var yaxis = brd.createElement('axis', [[0,0], [0,1]], {});
 
   
 
   
var s = brd.createElement('slider', [[0,-0.3], [30,-0.3],[0,0.03,1]], {name:'s'});
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var s = brd.createElement('slider', [[0,-0.3], [30,-0.3],[0,1E-6,1]], {name:'s'});
 
brd.createElement('text', [40,-0.3, "initially infected population rate"]);
 
brd.createElement('text', [40,-0.3, "initially infected population rate"]);
var beta = brd.createElement('slider', [[0,-0.4], [30,-0.4],[0,0.5,1]], {name:'&beta;'});
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var beta = brd.createElement('slider', [[0,-0.4], [30,-0.4],[0,0.2857,1]], {name:'&beta;'});
 
brd.createElement('text', [40,-0.4, "&beta;: infection rate"]);
 
brd.createElement('text', [40,-0.4, "&beta;: infection rate"]);
var gamma = brd.createElement('slider', [[0,-0.5], [30,-0.5],[0,0.166,1]], {name:'&gamma;'});
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var gamma = brd.createElement('slider', [[0,-0.5], [30,-0.5],[0,0.1428,1]], {name:'&gamma;'});
 
brd.createElement('text', [40,-0.5, "&gamma;: recovery rate = 1/(days of infection)"]);
 
brd.createElement('text', [40,-0.5, "&gamma;: recovery rate = 1/(days of infection)"]);
 
   
 
   
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brd.createElement('text', [40,-0.2,  
 
brd.createElement('text', [40,-0.2,  
         function() {return "Day "+t+": infected="+brd.round(7900000*I.Y(),1)+" recovered="+brd.round(7900000*R.Y(),1);}]);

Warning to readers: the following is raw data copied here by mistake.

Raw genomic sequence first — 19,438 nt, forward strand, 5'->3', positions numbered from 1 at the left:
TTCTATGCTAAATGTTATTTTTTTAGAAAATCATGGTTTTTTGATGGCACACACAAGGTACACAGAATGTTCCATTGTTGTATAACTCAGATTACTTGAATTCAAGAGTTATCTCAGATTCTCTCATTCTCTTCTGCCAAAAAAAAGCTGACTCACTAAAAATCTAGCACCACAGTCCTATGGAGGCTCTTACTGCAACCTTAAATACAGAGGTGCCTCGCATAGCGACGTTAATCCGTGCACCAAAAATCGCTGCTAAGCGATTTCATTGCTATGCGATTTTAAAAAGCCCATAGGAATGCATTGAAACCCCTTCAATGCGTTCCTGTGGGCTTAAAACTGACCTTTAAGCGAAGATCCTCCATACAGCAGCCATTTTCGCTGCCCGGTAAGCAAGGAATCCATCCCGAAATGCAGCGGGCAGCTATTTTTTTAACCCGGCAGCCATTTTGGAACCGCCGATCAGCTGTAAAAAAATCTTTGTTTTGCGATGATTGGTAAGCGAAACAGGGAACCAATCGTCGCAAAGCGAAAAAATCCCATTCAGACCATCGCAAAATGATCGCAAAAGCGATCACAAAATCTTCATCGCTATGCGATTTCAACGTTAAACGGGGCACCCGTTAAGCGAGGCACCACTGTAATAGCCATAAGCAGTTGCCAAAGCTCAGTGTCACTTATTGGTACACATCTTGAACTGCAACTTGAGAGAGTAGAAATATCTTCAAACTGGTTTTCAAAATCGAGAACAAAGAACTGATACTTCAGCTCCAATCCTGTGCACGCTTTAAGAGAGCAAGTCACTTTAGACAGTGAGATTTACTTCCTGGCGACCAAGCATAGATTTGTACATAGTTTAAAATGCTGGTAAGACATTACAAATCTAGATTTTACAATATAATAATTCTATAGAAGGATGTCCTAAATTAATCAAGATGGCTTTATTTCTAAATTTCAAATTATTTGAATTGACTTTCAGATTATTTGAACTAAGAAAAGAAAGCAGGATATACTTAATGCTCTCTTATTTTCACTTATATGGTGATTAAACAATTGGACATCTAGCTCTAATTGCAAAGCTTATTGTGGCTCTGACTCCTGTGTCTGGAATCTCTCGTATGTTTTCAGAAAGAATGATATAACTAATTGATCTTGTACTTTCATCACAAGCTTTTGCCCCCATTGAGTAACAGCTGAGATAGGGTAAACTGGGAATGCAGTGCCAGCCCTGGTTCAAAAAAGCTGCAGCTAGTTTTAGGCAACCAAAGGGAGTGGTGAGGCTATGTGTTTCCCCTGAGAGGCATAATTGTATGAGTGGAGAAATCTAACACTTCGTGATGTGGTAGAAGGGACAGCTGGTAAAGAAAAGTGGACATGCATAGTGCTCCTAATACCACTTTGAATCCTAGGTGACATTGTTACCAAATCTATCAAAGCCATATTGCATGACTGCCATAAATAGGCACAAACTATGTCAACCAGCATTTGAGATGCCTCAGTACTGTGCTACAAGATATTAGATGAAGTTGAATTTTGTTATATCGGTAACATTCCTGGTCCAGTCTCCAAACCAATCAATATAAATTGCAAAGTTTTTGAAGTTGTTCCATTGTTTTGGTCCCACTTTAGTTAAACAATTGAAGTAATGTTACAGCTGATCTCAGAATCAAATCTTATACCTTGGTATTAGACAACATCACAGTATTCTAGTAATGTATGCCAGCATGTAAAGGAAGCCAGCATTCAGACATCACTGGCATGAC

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         function() {return "Day "+t+": infected="+brd.round(1000000*I.Y(),1)+" recovered="+brd.round(1000000*R.Y(),1);}]);
 
   
 
   
 
S.hideTurtle();
 
S.hideTurtle();

Revision as of 12:29, 10 August 2009

The SIR model tries to model influenza epidemics. Here, we try to medel the spreading of the swine flu.

  • According to the CDC Centers of Disease Control and Prevention: "Adults shed influenza virus from the day before symptoms begin through 5-10 days after illness onset. However, the amount of virus shed, and presumably infectivity, decreases rapidly by 3-5 days after onset in an experimental human infection model." So, here we set [math]\gamma=1/7=0.1428[/math] as the recovery rate. This means, on average an infected person sheds the virus for 7 days.
  • In Modeling influenza epidemics and pandemics: insights into the future of swine flu (H1N1) the authors estimate the reproduction rate [math]R_0[/math] of the virus to be about [math]2[/math]. For the SIR model this means: the reproduction rate [math]R_0[/math] for influenza is equal to the infection rate of the strain ([math]\beta[/math]) multiplied by the duration of the infectious period ([math]1/\gamma[/math]), i.e.
[math]\beta = R_0\cdot \gamma[/math]. Therefore, we set the :[math]\beta = 2\cdot 1/7 = 0.2857[/math]
  • We run the simulation for a population of 1 million people, where 1 person is infected initially, i.e. [math]s= 1E-6[/math].

Thus S(0) = 1, I(0) = 1.E-6, R(0) = 0